"Little children were torn from the arms of their mothers, clasped by their tiny feet, and their heads dashed against the rocks; or were held between two soldiers and their quivering limbs torn up by main force. Their mangled bodies were then thrown on the highways or fields, to be devoured by beasts." Leger continues, "The sick and the aged were burned alive in their dwellings. Some had their hands and arms and legs lopped off, and fire applied to the severed parts to stanch the bleeding and prolong their suffering. Some were flayed alive, some were roasted alive, some disemboweled; or tied to trees in their own orchards, and their hearts cut out. Some were horribly mutilated, and of others the brains were boiled and eaten by these cannibals. Some were fastened down into the furrows of their own fields, and plowed into the soil as men plow manure into it. Others were buried alive. Fathers were marched to death with the heads of their sons suspended round their necks. Parents were compelled to look on while their children were first outraged; then massacred, before being themselves permitted to die" (Ibid., page 141).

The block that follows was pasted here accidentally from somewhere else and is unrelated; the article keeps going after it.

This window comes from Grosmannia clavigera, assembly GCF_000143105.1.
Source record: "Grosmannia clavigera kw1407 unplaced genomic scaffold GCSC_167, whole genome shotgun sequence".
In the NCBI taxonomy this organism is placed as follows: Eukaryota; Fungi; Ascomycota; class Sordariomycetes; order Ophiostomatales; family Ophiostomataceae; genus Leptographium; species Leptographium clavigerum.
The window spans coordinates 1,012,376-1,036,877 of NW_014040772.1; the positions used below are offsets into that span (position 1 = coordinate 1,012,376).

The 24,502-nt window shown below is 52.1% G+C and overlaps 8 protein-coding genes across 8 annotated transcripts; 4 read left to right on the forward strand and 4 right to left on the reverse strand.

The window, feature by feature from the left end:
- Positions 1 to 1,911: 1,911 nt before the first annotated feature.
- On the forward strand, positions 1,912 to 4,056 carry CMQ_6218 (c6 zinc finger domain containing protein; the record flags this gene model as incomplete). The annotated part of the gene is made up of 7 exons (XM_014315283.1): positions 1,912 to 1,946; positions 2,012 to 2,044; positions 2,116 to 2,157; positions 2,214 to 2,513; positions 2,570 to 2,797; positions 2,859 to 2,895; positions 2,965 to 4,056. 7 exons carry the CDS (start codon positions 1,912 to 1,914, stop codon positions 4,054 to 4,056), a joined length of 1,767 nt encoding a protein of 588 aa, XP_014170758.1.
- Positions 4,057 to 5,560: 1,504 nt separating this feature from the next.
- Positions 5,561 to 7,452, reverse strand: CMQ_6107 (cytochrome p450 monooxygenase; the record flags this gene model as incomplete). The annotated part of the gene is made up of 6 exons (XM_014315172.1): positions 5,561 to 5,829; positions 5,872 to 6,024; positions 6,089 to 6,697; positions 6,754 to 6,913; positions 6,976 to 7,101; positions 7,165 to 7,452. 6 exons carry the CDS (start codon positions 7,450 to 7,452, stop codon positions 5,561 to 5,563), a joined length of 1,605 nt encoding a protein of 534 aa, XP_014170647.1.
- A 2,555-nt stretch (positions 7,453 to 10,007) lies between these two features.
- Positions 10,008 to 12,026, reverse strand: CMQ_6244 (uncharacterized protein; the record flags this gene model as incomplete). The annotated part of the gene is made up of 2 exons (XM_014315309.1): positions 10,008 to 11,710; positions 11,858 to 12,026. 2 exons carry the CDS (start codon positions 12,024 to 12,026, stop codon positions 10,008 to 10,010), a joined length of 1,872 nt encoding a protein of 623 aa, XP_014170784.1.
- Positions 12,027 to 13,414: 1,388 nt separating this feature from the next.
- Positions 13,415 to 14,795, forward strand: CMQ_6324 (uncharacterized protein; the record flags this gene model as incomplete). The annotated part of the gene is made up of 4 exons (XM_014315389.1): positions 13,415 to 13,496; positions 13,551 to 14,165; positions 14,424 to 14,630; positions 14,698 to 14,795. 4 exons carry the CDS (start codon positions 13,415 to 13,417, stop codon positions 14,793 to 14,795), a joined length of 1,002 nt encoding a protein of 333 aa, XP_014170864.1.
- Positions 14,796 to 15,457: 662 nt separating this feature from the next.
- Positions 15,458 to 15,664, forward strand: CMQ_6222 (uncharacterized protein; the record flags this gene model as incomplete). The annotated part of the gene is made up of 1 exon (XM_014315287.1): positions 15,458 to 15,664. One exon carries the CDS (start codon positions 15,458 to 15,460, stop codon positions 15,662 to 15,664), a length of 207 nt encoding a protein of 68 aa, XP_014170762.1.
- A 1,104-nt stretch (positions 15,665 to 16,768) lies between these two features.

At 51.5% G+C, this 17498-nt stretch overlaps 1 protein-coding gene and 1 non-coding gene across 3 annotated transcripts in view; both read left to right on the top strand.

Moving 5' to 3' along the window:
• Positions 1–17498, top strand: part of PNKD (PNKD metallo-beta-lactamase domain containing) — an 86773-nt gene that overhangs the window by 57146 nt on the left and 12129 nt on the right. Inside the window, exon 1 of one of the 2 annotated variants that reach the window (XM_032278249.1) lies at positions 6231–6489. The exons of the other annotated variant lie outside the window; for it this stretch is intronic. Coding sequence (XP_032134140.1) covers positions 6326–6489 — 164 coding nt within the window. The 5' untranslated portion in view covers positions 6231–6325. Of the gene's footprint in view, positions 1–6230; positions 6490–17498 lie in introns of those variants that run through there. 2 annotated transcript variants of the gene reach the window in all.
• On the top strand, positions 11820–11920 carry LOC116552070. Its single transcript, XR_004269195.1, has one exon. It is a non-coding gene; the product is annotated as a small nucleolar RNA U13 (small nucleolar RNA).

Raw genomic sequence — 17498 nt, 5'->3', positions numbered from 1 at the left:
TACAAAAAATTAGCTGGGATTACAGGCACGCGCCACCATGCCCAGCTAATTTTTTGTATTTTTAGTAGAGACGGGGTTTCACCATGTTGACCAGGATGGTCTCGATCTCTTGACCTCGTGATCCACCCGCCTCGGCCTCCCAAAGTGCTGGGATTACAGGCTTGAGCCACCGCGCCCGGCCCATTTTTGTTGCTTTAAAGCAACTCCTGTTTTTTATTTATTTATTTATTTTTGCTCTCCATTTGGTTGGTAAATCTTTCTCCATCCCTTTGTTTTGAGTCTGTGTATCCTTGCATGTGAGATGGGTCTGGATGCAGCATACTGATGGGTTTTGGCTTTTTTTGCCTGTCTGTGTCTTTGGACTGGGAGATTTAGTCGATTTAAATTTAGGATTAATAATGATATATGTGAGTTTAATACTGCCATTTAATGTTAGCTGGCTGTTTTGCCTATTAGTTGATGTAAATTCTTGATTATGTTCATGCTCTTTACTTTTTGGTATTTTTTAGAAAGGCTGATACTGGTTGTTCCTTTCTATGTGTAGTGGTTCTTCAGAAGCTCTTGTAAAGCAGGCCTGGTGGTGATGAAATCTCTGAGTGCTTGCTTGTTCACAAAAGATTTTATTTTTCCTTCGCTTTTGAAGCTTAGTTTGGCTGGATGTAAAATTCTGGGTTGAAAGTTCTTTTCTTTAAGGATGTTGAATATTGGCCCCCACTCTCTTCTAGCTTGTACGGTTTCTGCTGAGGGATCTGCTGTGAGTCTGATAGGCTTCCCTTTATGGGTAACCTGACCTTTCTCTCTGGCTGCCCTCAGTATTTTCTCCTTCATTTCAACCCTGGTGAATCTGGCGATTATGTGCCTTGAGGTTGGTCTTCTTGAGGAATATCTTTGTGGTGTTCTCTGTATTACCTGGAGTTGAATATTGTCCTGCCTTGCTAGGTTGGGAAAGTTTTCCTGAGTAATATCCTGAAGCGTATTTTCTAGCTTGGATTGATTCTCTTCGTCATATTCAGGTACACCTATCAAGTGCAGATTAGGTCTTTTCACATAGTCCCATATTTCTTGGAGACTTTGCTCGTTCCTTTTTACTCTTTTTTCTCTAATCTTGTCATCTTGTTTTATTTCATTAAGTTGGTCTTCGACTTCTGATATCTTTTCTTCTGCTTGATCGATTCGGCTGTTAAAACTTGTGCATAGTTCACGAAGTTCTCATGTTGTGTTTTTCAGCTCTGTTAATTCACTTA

Much more is described in this book, but to spare our delicate psyche, I must stop. These atrocities might lead one to ask: "My God, my God, why hast thou forsaken me?"--(Psalms 22:1; Mark 15:34). Because of religious persecution within the Christian community, some even question the existence of God. "If God truly exists," they say, "He would intervene and stop such atrocities." They forget that God did intervene in the only way that affords a permanent solution to sin. God became human in the form of Jesus Christ and suffered the penalty of sin, the innocent for the guilty: And "His visage was so marred more than any man, and his form more than the sons of men" (Isaiah 52:14). Jesus was an innocent lamb, He too suffered injustice, and was sacrificed that sin may be eliminated from God's universe.